Saturday, 11 March 2017

Being Frugal and Having Purposeful Direction with "Stuff"

People often wonder what the best hints are for frugal home education/natural learning. 

I could say an AWFUL lot on this subject  ;o)  , but my best advice is to be satisfied and content with what you have, and model/teach your children to be content and satisfied too.

BUT as a home educating parent it is still our responsibility to facilitate learning and provide resources.   Teach yourself to open your eyes to exciting and wonderful ways to use what you have, and the things that come along cheaply or free.

For example - for small children if you find some little baskets, or lovely wooden bowls in the op-shop (or re-use shop) for say $1 each - that would be a sensible purchase.

Make sure they are not junky horrible bowls or baskets, and ensure that they are a pleasing shape and size.

Next time you are at the beach have the children collect shells or some lovely rounded stones etc. The children can wash them when they get home (make sure none of the shells have little creatures living in them!) then put them baskets to be played with carefully.

This idea can be used for seed pods, autumn leaves, acorns - all sorts of lovely natural (FREE!) goodies that are so much nicer to play with than over-priced expensive plastic faddish junk.

I have lists of "Things To Collect" in my Adventures In Natural Learning Handbook - one list for birth to approximately age 2, and another for children over 2 years old.   

The best way to start a collection like this is to read through the list and mark the items you'd really love to have.  Keep an eye out for them, or something like them when a bargain comes along.  You can also request things from the lists when people ask about birthday presents.  

These lists can give a family a good direction to go in to prevent clutter and rubbish and faddish toys that the children lose interest in, but have to be stored away annoyingly because a child has become attached to it!

I think many experienced home educators will have ideas on items they have purchased thinking they would be really good - but they have ended up being a waste of money/space and time.   Hopefully my lists will give some direction to those who are starting out/want to clear the decks and start again.



Smelly Bellies and Other Interesting Collections

Some children are REALLY drawn to having collections.

I know that many parents despair when a collection is of LARGE items or expensive things.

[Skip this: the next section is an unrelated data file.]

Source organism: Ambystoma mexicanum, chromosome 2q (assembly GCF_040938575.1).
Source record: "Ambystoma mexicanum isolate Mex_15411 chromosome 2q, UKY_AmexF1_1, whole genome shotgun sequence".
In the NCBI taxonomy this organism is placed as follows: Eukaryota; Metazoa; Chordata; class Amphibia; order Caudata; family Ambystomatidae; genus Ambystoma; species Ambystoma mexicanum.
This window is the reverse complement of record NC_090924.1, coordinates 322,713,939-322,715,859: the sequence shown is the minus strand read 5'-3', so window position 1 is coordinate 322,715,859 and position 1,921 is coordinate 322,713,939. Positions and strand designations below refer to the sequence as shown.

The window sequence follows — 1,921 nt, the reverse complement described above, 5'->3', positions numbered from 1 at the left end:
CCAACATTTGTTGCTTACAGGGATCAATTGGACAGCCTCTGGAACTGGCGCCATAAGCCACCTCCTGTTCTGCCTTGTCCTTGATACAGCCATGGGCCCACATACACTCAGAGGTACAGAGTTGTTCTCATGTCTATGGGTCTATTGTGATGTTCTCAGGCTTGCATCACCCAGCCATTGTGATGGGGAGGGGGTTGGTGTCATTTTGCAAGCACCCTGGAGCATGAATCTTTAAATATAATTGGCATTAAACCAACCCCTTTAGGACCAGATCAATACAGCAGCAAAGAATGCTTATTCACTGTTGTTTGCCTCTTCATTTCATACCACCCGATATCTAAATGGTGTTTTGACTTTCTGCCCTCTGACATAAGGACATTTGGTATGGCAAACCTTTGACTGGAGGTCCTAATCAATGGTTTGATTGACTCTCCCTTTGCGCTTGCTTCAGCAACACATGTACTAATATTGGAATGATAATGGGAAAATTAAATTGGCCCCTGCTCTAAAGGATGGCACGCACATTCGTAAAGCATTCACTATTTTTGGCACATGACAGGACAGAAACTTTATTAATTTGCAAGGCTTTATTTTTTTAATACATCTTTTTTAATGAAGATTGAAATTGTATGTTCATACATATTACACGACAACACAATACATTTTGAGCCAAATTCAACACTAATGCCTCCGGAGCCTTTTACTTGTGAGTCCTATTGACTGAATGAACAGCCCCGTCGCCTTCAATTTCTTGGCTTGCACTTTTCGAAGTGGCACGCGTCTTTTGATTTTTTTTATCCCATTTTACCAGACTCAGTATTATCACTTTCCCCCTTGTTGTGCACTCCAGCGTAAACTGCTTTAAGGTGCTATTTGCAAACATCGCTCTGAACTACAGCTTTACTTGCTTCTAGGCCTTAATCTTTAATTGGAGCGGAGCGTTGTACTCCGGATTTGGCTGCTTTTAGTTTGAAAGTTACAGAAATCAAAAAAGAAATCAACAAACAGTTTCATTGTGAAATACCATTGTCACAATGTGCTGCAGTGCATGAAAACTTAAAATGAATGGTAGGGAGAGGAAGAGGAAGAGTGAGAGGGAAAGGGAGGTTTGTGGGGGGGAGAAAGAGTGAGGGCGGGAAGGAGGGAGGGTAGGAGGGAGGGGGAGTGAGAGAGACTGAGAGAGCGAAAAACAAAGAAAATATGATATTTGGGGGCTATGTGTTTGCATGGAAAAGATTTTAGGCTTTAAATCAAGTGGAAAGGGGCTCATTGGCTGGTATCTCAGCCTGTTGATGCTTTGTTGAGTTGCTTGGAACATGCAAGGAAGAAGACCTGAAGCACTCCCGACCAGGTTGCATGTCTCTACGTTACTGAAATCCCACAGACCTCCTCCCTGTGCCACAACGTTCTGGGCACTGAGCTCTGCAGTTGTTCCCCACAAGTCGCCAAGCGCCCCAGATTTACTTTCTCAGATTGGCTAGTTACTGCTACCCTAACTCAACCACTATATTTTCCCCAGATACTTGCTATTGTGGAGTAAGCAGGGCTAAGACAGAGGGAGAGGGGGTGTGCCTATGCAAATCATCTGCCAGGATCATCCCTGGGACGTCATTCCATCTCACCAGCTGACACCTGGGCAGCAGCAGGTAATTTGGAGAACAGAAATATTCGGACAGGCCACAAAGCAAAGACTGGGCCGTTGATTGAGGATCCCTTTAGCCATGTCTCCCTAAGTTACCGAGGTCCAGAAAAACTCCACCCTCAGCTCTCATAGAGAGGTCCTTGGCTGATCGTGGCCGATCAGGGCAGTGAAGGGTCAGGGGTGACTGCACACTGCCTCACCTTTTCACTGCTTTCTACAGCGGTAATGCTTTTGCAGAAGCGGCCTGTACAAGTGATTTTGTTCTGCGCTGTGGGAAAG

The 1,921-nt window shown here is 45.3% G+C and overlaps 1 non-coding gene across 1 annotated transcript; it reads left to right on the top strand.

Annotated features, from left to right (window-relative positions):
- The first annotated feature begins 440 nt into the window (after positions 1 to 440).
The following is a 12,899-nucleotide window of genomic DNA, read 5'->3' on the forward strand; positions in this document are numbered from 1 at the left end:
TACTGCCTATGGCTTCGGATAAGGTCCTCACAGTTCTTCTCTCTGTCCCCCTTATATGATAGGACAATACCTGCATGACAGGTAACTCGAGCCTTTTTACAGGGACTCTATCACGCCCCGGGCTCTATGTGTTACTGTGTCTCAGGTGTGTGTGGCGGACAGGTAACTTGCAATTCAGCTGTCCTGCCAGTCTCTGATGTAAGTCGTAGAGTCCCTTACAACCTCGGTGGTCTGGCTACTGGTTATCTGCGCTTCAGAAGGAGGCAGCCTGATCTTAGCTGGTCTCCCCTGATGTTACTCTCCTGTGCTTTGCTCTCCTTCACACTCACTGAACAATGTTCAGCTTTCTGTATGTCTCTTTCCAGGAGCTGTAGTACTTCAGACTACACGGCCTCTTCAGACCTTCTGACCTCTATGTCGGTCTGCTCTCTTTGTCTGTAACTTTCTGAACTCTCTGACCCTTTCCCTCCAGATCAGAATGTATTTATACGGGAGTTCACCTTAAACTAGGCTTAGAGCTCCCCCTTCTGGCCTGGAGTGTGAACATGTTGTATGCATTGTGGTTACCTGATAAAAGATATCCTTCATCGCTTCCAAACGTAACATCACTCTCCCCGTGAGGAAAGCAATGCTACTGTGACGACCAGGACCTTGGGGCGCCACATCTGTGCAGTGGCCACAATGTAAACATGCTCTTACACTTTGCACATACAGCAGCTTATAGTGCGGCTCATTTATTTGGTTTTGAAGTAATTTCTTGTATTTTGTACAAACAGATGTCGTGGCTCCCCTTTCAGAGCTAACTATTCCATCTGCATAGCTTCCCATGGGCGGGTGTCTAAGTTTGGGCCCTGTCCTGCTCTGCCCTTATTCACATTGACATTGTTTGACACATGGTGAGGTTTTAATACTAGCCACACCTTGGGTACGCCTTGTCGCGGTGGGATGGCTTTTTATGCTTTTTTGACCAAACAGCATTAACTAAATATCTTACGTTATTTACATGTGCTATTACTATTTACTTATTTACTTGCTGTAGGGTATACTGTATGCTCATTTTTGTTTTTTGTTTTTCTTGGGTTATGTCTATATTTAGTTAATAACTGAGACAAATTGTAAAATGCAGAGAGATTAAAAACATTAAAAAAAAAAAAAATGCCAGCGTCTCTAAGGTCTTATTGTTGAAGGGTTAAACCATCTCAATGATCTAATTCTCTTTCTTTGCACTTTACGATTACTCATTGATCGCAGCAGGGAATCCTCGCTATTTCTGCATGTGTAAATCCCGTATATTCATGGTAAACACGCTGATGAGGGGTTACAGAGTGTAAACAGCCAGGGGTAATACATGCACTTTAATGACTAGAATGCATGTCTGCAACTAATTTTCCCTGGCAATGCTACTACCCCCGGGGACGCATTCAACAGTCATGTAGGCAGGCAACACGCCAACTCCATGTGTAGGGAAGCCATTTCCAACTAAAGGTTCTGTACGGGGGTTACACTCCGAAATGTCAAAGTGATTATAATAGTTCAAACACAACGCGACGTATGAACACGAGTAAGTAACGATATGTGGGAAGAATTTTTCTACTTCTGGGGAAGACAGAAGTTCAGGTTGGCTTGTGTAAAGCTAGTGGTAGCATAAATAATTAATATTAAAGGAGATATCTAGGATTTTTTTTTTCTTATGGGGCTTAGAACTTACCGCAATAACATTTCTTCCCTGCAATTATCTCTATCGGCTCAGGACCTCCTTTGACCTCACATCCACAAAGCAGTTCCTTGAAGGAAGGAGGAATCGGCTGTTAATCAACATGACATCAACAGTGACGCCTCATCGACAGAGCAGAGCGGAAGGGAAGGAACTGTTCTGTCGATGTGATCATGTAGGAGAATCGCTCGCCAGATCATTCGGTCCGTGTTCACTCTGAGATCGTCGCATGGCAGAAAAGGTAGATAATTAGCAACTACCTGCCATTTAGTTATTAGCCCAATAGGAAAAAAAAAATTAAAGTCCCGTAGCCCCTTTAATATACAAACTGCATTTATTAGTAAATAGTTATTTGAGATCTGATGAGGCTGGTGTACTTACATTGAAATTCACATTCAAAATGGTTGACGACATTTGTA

Our younger boys are VERY GRATEFUL that our oldest started collecting Action Man figures and bits and pieces when he was younger - all Op-Shop and market stall finds.  A pair of trousers here, a handful of weapons there, a boot here, a vehicle there, the swimming guy, the mountain climbing guy ...  He now has four boxes full of Action Man stuff that the younger ones are allowed to play with from time to time.   

Another collection our oldest started about 10 years ago is a swag of these delightful fellows:

Smelly Bellies were around when he was very little - but they were too expensive to buy - and I was annoyed by the fact that the marketing gimmick was that each Smelly Belly came in an egg - you never knew which Smelly Belly was inside the egg.  Not nice!

But, fast forward 10 years later and Smelly Bellies started to appear in the bottom of toy boxes at the Op-Shops!

Some were 10 cents, or 20 cents, some were 50 cents.

I remember one very exciting haul - we found handfuls of them at the ReUse shop, I think we paid a couple of dollars for those.

We rarely see them now, so I'm glad our son made his collection when he did.

What sort of collections do your children have?

Four colour game

Three of us started playing this game.   I tried to get the fourth child interested, but he didn't want to know (we had never played it before, and he prefers to watch and see what everyone is doing before he tries something - I respect that).

However, by the time we were half-way through the fourth child had become very interested, and I asked him if he'd finish mine off because I had to go and do something ... er ... very important.

He really enjoyed himself too!

This is the way we played the game:

First I printed out some easy-to-colour cartoony pictures of people.  You can use anything you like.

Each player has 4 random colours to work with (actually I chose the colours carefully).  We used marker pens, but you could use crayons, pencils etc.

You must colour the picture just using those 4 colours.

When the first picture is done your set of 4 colours gets moved to the person on your right, and you get a new set of 4 colours from the person on your left.

And so on.

It's really interesting to see how other people colour the same image with different colours.

The viking below was coloured by my 14 year old who is VERY good at shading and mixing colours!


Non-Toy Playthings

Walking through our local market I saw this ... er ... woody cagey thing.   I *think* it is a fruit bowl ... not sure.

I knew the children would enjoy it for something, and it was only a couple of dollars, so I bought it.

It's been a hat, a "potty" (pretend thankfully), a car container and this game I came up with for the children who love scarves. 

My husband looked at me with a smile when our little guy kept walking around with his "hat" under his arm.

Keep an eye out for bargains that can be used in lots of different ways.